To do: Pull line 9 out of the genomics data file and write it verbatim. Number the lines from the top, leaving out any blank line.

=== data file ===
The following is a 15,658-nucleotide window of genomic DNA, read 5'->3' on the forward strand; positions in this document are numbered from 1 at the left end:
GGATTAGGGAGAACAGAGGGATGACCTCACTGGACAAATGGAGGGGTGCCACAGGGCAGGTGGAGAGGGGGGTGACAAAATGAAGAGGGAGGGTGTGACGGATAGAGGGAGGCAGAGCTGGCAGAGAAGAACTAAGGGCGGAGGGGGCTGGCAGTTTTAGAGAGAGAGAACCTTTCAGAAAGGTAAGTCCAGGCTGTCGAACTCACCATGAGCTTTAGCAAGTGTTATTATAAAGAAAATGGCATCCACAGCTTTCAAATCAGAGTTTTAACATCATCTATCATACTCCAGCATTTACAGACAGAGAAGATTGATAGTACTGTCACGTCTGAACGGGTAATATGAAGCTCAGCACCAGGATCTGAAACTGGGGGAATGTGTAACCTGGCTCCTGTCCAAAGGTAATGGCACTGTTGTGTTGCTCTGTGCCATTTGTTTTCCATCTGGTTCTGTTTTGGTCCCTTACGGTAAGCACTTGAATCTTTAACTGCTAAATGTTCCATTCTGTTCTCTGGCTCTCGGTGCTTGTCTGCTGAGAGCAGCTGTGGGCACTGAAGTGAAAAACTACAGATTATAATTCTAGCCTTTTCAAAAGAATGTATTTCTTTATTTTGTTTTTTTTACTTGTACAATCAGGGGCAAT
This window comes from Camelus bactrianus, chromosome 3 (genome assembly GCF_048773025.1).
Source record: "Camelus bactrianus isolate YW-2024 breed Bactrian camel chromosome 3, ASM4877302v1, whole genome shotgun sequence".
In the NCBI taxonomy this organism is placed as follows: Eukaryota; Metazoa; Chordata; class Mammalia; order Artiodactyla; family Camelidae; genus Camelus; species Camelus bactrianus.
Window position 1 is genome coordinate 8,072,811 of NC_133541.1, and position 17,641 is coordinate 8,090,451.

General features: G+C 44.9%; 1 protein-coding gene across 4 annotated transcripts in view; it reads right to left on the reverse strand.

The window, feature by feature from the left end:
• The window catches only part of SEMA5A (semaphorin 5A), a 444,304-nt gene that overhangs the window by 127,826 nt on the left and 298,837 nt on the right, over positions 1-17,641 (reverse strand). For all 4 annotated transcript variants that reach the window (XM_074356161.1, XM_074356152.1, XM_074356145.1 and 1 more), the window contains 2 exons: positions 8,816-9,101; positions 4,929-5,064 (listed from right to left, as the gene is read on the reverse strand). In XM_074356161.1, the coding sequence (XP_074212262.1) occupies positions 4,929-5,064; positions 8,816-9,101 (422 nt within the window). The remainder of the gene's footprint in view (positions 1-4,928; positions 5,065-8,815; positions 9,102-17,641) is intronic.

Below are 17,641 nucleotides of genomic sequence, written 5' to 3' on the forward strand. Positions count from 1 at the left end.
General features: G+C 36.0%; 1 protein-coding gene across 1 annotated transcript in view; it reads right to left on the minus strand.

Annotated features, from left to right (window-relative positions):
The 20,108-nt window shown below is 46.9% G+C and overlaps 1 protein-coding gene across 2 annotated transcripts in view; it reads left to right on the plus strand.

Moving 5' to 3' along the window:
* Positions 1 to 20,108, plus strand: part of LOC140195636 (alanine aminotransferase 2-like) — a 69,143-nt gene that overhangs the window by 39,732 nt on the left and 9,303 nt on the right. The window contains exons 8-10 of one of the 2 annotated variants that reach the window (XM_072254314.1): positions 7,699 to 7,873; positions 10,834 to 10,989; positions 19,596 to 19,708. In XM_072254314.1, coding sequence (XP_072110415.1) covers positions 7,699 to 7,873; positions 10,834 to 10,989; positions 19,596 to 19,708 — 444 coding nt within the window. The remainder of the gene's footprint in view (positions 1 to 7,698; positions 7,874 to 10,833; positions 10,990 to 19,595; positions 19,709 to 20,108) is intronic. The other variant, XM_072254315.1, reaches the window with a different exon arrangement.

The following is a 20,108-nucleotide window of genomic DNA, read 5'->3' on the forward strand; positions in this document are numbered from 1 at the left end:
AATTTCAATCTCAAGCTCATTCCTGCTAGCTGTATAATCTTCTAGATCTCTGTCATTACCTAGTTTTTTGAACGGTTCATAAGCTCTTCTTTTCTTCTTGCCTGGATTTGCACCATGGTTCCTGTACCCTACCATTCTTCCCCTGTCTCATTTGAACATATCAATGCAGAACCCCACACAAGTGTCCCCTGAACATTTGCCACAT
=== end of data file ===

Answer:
• The window catches only part of SEMA5A (semaphorin 5A), a 444,304-nt gene that overhangs the window by 127,826 nt on the left and 298,837 nt on the right, over positions 1-17,641 (reverse strand). For all 4 annotated transcript variants that reach the window (XM_074356161.1, XM_074356152.1, XM_074356145.1 and 1 more), the window contains 2 exons: positions 8,816-9,101; positions 4,929-5,064 (listed from right to left, as the gene is read on the reverse strand). In XM_074356161.1, the coding sequence (XP_074212262.1) occupies positions 4,929-5,064; positions 8,816-9,101 (422 nt within the window). The remainder of the gene's footprint in view (positions 1-4,928; positions 5,065-8,815; positions 9,102-17,641) is intronic.